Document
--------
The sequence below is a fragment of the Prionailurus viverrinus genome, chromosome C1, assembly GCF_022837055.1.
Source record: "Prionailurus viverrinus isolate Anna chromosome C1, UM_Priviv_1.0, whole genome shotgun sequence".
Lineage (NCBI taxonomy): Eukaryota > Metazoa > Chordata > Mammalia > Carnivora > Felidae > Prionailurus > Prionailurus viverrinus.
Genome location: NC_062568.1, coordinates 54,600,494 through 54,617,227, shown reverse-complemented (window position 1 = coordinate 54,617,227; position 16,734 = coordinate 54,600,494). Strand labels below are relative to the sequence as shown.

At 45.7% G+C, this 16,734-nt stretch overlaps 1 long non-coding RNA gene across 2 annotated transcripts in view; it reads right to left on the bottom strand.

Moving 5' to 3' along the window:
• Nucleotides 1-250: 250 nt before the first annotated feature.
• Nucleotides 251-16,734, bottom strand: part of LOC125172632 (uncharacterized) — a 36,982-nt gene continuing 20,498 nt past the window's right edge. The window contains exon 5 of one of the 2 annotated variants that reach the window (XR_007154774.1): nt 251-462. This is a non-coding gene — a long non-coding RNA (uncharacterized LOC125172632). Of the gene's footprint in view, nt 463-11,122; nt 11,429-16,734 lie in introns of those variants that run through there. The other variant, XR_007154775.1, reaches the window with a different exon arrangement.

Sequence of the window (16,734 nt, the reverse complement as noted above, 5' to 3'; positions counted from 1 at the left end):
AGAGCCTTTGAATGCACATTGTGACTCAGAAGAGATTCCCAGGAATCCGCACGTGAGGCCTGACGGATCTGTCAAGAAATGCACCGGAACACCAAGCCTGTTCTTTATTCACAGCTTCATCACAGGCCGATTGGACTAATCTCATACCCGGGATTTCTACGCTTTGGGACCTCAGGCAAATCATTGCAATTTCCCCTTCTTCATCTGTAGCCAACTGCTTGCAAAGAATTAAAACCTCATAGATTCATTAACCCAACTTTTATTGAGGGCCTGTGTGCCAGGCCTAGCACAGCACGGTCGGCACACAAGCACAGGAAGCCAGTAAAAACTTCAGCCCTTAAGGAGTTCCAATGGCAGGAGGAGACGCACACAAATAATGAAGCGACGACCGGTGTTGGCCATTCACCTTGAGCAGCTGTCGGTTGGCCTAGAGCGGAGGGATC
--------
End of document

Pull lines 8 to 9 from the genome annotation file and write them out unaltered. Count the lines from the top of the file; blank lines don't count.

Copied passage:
• Nucleotides 251-16,734, bottom strand: part of LOC125172632 (uncharacterized) — a 36,982-nt gene continuing 20,498 nt past the window's right edge. The window contains exon 5 of one of the 2 annotated variants that reach the window (XR_007154774.1): nt 251-462. This is a non-coding gene — a long non-coding RNA (uncharacterized LOC125172632). Of the gene's footprint in view, nt 463-11,122; nt 11,429-16,734 lie in introns of those variants that run through there. The other variant, XR_007154775.1, reaches the window with a different exon arrangement.

Sequence of the window (16,734 nt, the reverse complement as noted above, 5' to 3'; positions counted from 1 at the left end):